At age 18, Michael Whalen became the youngest person ever elected to the Mt. Morris School Board. The UM-Flint student who has now served on the board for four years, has a number of other goals he wants to eventually achieve.
Two major goals dealing with his education are moving closer to becoming reality. One is to study abroad, and a second is to eventually teach social studies. In late August, Whalen, a senior, will travel to Finland to study that country's education system.
"They have one of the best educational systems in the world," said Whalen. "What sets them apart is that they take a "hands-off" approach, instead of a more traditional hands-on philosophy."
Whalen will study at the University of Helsinki, and will be busy with a variety of activities in addition to his studies. But being busy is nothing new for Whalen, who also serves as vice president of Theta Chi fraternity, and is an orientation leader for UM-Flint's Academic Advising and Career Center.
"I want to share my experience and what I learn about the Finish educational system with my fellow school board members and the students of the Mt. Morris District," said Whalen.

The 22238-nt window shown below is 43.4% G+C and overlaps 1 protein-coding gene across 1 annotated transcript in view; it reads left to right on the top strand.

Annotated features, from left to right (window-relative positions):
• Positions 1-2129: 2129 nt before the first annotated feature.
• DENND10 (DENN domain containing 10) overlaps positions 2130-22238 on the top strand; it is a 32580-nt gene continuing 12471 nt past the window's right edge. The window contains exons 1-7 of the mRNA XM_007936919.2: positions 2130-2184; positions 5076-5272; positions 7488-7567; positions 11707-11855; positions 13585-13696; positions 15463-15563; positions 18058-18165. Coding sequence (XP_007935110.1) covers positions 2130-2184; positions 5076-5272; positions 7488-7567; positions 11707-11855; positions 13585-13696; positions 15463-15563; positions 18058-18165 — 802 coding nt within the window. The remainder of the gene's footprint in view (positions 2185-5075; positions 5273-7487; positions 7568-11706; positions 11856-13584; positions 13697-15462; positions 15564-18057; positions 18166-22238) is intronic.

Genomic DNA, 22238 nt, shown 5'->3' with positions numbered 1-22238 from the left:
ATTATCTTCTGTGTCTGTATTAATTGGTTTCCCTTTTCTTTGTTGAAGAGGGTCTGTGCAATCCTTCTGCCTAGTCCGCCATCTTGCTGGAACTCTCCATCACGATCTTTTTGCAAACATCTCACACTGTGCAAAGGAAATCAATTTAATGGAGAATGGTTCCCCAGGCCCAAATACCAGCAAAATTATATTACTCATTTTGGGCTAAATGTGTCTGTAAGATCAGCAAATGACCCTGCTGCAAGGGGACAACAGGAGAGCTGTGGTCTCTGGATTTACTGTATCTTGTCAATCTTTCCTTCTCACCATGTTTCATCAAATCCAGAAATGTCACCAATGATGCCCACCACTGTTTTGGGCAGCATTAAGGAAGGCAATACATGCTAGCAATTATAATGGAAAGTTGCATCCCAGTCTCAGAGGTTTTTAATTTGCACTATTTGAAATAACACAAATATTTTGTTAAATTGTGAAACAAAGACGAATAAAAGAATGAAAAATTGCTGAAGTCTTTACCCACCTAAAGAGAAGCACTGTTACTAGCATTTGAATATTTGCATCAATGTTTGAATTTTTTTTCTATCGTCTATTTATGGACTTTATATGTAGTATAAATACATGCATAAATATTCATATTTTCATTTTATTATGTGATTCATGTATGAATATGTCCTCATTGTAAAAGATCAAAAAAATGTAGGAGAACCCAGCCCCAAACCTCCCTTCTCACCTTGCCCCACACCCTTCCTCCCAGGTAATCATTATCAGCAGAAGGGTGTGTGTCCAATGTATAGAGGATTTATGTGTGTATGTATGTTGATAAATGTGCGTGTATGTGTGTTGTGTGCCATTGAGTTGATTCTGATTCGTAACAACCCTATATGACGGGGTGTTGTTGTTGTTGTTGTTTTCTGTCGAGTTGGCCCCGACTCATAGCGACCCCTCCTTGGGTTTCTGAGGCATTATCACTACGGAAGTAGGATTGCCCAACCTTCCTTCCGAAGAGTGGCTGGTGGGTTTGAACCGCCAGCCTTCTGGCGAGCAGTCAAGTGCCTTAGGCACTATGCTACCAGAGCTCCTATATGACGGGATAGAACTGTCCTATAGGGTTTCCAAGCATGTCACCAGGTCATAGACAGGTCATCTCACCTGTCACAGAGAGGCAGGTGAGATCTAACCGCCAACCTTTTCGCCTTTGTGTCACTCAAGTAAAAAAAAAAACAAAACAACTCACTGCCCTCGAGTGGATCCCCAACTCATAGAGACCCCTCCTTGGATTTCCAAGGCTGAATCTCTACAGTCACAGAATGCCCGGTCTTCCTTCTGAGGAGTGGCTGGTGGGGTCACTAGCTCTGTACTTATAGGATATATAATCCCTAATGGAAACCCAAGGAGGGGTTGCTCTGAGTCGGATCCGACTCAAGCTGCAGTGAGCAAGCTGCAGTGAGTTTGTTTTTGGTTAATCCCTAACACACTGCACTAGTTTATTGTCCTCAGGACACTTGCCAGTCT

To make that happen, the district has called upon technicians from the Genesee Intermediate School District (GISD) to help with the installation of cameras and monitors in the school board meeting room so Whalen can communicate with board members using Skype. The facilities will also be used so Whalen can speak with students.
"We want to take full advantage of the opportunities of Michael's trip to show we can use technology to communicate with places around the world," said Mt. Morris School Superintendent Tricia Hill. "As a school board member, this technology helps him stay informed on district matters."
Skype will allow Whalen to attend school board meetings even though there is a seven-hour time difference. It will be 2 a.m. in Helsinki when the 7 p.m. Mt. Morris school board meeting begins.
School board member Tom Duplanty says he's excited about using Skype to communicate with Whalen, "It's a great example for our students to see how we can use technology."
Whalen will stay in Finland at least until January, and could extend his stay to next May. He will also be writing a weekly report for the UM-Flint student newspaper, the M-Times.